About the National Archives

Welcome Remarks for A Nation of Descendants: Politics and the Practice of Genealogy in U.S. History

Greetings from the National Archives’ flagship building in Washington, DC, which sits on the ancestral lands of the Nacotchtank peoples. I’m David Ferriero, Archivist of the United States, and it's my pleasure to welcome you to today’s conversation with Francesca Morgan about her new book, A Nation of Descendants, which looks at how genealogy has been used by specific groups and how its use has changed over time.

Before we begin, I’d like to tell you about two programs you can view later this month on our YouTube channel.

On Friday, October 22, at noon, NASA astronaut Nicole Stott will discuss her work on the International Space Station and share insights from scientists, activists, and changemakers who are working to solve our greatest environmental challenges. Her new book is Back to Earth.

And on Wednesday, October 27, at 1 p.m., Nathaniel Philbrick will discuss Travels with George, his new book that recounts his own modern-day journey based on George Washington’s Presidential excursions.

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In the late 1970s, National Archives research rooms saw a surge in new researchers inspired by Alex Haley’s book and television show Roots. They searched for their own family links—not necessarily to find an illustrious ancestor but to discover where they came from and to understand their place in history.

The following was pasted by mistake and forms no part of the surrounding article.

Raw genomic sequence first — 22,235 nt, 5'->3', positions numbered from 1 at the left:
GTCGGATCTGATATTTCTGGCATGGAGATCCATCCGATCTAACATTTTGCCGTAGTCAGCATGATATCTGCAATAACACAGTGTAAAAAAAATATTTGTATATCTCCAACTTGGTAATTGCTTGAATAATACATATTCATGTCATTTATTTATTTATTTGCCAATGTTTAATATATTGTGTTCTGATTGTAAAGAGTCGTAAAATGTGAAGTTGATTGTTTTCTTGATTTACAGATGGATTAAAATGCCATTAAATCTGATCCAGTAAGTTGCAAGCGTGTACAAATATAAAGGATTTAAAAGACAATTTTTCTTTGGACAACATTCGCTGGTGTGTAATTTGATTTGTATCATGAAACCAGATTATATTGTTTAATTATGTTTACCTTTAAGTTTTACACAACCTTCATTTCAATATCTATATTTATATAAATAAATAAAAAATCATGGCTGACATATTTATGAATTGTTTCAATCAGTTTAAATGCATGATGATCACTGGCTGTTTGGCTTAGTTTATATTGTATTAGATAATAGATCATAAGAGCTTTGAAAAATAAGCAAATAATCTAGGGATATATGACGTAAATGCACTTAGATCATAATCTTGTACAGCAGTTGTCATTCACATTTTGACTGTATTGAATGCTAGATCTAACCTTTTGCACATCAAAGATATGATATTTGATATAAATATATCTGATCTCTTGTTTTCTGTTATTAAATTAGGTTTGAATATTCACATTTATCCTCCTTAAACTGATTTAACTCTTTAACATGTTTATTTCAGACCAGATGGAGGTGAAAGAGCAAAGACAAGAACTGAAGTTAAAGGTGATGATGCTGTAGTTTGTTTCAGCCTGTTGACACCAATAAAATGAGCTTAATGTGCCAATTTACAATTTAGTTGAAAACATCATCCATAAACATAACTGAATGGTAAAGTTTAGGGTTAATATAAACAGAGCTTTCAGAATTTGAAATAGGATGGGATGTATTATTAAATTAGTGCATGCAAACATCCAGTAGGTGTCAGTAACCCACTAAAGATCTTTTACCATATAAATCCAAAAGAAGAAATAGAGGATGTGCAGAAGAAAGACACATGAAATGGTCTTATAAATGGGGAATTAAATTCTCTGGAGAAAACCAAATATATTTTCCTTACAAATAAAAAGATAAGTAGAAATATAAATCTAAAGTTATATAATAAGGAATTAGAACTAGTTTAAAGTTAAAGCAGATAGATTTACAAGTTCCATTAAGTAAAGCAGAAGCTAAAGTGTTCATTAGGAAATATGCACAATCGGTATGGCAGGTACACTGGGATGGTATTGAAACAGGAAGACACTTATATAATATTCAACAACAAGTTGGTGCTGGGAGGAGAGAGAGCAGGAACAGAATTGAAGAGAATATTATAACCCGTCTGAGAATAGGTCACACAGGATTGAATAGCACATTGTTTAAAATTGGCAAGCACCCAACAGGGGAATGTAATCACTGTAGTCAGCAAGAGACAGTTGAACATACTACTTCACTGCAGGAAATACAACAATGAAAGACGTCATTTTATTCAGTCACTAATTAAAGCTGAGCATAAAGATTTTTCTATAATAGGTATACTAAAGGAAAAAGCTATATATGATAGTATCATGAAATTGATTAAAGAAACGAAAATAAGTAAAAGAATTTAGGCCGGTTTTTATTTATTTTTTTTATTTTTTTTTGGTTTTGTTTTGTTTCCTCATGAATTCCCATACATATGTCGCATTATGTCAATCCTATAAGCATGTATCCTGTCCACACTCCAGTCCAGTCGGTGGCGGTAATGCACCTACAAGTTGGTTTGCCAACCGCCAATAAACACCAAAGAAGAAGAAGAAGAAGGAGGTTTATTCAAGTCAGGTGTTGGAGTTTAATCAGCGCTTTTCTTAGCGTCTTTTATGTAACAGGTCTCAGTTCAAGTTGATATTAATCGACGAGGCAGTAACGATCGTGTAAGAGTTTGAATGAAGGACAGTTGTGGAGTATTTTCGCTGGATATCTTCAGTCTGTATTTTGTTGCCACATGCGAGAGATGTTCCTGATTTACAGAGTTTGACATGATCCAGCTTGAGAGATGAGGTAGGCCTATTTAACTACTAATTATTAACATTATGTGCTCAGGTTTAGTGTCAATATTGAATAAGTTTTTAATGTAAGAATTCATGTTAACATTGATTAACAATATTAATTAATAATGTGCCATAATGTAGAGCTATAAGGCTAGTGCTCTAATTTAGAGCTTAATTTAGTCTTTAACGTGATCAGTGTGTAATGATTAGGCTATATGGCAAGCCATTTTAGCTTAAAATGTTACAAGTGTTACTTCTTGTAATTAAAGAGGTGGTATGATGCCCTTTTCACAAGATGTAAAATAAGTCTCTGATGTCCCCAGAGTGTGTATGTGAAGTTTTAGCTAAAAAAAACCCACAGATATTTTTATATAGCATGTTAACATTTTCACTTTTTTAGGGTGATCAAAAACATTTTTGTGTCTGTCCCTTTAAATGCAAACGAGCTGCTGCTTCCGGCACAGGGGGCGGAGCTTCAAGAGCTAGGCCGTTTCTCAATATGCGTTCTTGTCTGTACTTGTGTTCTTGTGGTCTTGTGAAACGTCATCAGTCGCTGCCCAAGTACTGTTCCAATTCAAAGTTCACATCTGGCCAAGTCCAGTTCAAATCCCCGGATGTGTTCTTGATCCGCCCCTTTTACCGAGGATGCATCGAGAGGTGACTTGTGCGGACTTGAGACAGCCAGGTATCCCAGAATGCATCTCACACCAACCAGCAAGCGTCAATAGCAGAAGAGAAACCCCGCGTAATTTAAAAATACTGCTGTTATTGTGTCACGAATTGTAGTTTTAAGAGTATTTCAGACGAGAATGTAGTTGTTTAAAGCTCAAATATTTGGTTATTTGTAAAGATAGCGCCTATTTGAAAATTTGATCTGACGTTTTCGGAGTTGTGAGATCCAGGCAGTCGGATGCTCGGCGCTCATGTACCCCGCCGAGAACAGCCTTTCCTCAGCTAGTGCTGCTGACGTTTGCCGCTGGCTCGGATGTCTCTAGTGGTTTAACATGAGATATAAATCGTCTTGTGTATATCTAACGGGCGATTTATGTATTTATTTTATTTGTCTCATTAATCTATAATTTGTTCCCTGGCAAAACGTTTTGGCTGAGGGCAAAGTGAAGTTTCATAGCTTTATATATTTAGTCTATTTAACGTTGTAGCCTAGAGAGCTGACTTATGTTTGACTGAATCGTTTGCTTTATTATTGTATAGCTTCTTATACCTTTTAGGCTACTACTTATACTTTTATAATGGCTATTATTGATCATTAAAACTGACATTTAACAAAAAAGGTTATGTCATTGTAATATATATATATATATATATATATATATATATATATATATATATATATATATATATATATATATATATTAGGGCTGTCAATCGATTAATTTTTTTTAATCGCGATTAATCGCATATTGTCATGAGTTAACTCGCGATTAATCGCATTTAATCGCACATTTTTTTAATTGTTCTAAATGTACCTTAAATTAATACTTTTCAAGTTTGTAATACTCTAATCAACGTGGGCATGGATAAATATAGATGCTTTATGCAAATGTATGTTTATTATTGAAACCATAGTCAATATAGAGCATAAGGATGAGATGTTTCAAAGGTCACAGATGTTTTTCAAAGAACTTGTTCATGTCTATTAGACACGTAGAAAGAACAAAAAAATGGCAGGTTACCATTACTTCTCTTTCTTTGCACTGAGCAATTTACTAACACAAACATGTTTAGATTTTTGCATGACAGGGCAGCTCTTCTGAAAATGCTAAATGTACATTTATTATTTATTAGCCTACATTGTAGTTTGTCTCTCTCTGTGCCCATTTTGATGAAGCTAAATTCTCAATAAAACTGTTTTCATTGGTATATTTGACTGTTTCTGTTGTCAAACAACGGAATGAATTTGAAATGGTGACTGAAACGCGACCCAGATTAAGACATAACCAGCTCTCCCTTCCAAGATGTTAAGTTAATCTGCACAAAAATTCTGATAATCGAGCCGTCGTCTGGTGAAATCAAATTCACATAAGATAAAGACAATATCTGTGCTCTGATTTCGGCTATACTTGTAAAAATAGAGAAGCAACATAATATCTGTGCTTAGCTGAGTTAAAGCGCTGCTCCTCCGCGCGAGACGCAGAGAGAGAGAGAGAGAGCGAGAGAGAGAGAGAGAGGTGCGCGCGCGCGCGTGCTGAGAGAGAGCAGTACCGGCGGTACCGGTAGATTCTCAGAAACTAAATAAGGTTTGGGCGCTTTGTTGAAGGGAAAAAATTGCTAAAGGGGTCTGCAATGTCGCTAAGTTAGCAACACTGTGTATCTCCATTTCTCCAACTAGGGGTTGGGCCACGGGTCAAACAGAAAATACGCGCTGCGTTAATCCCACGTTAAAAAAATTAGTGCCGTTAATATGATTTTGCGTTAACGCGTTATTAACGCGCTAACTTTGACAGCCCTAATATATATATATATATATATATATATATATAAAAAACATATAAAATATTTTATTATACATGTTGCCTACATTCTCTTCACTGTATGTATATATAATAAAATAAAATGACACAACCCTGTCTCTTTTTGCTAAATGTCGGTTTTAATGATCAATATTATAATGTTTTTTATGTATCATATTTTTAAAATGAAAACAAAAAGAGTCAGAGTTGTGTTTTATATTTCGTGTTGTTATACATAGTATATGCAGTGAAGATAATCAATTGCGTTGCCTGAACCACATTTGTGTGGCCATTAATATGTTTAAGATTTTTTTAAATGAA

Those who come to the National Archives to search for family connections usually start with census records, which show us individuals, families, and neighborhoods. Pinpointing a specific line on the form identifies a person, and looking at the whole page and its surrounding pages gives a snapshot of the community in which they lived.

In less than six months, on April 1, 2022, we’ll open the 1950 census and get a look at another historical slice of America.

Censuses may be the entry point, but National Archives researchers also sift through records documenting immigration and naturalization, military and civilian service, bankruptcies, taxation, schools, and more. Many of these records are available online, on the National Archives website and through our digital partners.

And any researcher can tell you—being able to make a personal connection to one of the millions of stories contained in these records is a feeling like no other.

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Francesca Morgan is associate professor of history at Northeastern Illinois University in Chicago and author of Women and Patriotism in Jim Crow America. Her research interests include the history of genealogy in the United States since 1800.

Karin Wulf is a historian of 18th-century British America. Her research focuses on gender, family, and political culture. Her latest book, Lineage: Genealogy and the Power of Connection in British America, is forthcoming from Oxford University Press.

Now let’s hear from Francesca Morgan and Karin Wulf. Thank you for joining us today.